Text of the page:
Fricatives have spectral properties that make them interesting to consider in relation to work on other phonemes. They are consonants; however, they also share properties with vowels, in that they can largely be identified by their spectral properties. Specifically, sibilant fricatives [s] and [\(\int \)] are identified by their two primary frication frequencies, analogously to how vowels are identified by their two primary formants (F1 and F2). The precise spectral frequency cues are different in that fricatives have higher frequency aperiodic noise and vowels consist primarily of lower frequency periodic energy. However, they are qualitatively similar, in that these frequencies are key to the identification of particular sounds. Because of this similarity, fricatives serve as an interesting case to explore perception behavior that may fall intermediate between vowels and consonants.

Fricatives pattern with vowels in other aspects of perception as well. In their work on classifying the properties of perception of various forms of speech, Liberman et al., (1967) considered a sound’s tendency to show restructuring—exhibiting varying acoustic representations as a result of varying context—and how this related to observed categorical effects. Stop consonants were found to exhibit a large amount of restructuring, changing how they appear acoustically even though they have the same underlying phonemic status. This was found in both correlates of place of articulation (Liberman et al. 1967) as well as manner and voicing (Lisker and Abramson 1964b; Liberman et al. 1954). Steady state vowels, on the other hand, show no such restructuring, when accounting for speaker normalization and speaking rates (Liberman et al. 1967). Liberman et al. consider the noise produced at the point of constriction in both fricatives and stop consonants, and argue that for longer duration of the noise, precisely the kind found in fricatives, the cue does not change with context. This lack of restructuring was shown specifically for the perception of /s/ and /\(\int \)/ by Harris (1958) and Hughes and Halle (1956). Thus, if categorical effects are related to restructuring, fricatives may pattern with vowels rather than stop consonants in their categorical effects.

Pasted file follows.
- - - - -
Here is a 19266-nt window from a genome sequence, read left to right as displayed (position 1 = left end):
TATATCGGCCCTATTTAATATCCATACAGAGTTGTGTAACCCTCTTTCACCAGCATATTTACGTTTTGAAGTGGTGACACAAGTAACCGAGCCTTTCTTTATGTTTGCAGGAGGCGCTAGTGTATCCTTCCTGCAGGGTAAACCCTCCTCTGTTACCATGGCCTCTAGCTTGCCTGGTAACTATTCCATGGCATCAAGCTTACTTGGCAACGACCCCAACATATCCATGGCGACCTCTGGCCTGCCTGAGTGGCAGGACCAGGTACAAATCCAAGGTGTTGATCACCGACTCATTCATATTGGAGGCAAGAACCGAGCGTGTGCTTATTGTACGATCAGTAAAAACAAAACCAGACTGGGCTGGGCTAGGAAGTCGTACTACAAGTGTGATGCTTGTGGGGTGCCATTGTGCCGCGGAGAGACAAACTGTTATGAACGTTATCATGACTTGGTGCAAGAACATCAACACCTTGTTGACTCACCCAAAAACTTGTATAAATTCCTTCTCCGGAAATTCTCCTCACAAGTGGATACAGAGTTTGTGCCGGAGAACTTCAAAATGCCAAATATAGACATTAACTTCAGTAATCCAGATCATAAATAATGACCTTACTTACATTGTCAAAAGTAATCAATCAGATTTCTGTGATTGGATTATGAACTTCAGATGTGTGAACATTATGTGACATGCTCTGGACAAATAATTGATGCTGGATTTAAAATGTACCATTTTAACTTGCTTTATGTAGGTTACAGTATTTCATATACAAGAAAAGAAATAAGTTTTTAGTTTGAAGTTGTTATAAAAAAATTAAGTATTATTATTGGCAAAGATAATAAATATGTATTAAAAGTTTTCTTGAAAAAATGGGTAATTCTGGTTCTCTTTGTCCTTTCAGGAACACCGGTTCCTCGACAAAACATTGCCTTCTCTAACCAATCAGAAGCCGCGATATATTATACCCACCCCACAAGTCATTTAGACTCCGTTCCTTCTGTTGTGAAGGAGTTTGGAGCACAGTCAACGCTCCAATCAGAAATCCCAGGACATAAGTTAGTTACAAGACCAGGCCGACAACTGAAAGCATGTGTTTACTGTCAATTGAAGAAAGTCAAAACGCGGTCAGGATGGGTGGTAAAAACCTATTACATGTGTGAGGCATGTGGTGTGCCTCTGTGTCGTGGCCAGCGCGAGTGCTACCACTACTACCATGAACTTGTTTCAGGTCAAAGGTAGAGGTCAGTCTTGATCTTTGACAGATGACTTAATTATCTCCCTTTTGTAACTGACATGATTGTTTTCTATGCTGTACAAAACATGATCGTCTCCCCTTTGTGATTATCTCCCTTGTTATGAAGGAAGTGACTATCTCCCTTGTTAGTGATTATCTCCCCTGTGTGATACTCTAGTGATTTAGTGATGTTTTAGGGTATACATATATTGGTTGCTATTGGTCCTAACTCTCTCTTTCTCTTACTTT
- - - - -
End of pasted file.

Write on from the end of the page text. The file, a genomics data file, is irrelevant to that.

Experiments designed to evaluate the effects of categories on the perception of fricatives have led to mixed results. In behavioral experiments with fricatives, Repp (1981) found that participants’ behavior was similar to that originally found in experiments with stop consonants, indicating strong effects of categories for fricatives. However, during the course of the same study, some participants exhibited perception that was much more continuous. To accommodate this apparent contradiction in the findings, Repp proposed that participants were using two distinct processing strategies: acoustic and phonetic processing. Phonetic processing refers to a mode of perception where listeners are actively assigning phonetic category classifications, whereas acoustic processing refers to attention to the fine-grained acoustic variability of the signal.

More recently, Lago et al. (2015) investigated categorical effects in fricatives by focusing on the continuum between sibilant fricatives /s/ and /\(\int \)/. They conducted an identification task, an AX discrimination task, and a goodness judgment task. Their results showed a strong effect of categories on the perception of the stimuli with no strong correlation between discriminability and goodness ratings. Qualitatively, their identification findings showed a sharp change in identification near the category boundary, but a discrimination peak that was markedly shallower than expected. This suggested that fricatives employ a representation that retains more acoustic detail than pure category assignment, making them not as strongly categorical as stop consonants, but also not as continuous as vowel continua.

Models of categorical effects in consonant and vowel perception

Models that have been proposed have largely been split between those focused on strong categorical effects for stop consonants and those focused on weaker effects for vowels. Here we present a brief overview of the models covering a range of approaches. First we consider models focused on categorical perception and generally strong categorical effects. Various models have been put forward to explain the source of these strong categorical effects. Initially, researchers assumed that categorical perception resulted from psychophysical properties of processing speech and argued that it was specific to language processing (Macmillan et al. 1977). Other researchers tended to use more general views of either statistical properties or higher order cognitive processing to explain the effect. Massaro (1987a) used signal detection theory (SDT) to model the identification and discrimination tasks in two stages, sensory and decision operations, leading to a separation of sensitivity and response bias. In their model, categorical behavior can arise from classification behavior even if perception is continuous, with Massaro calling it categorical partition instead of categorical perception. The separation of perception and decision making processes was further investigated by Treisman et al. (1995), who applied criterion-setting theory (CST) (Treisman and Williams 1984) to categorical perception. Their work models the sensory system as able to reset the internal criterion for decision making based on most recently available data, much like Bayesian belief updating. Elman (1979) showed that such a model of criterion setting is able to capture the original stop consonant findings (Liberman et al. 1967) even better than their original Haskins model.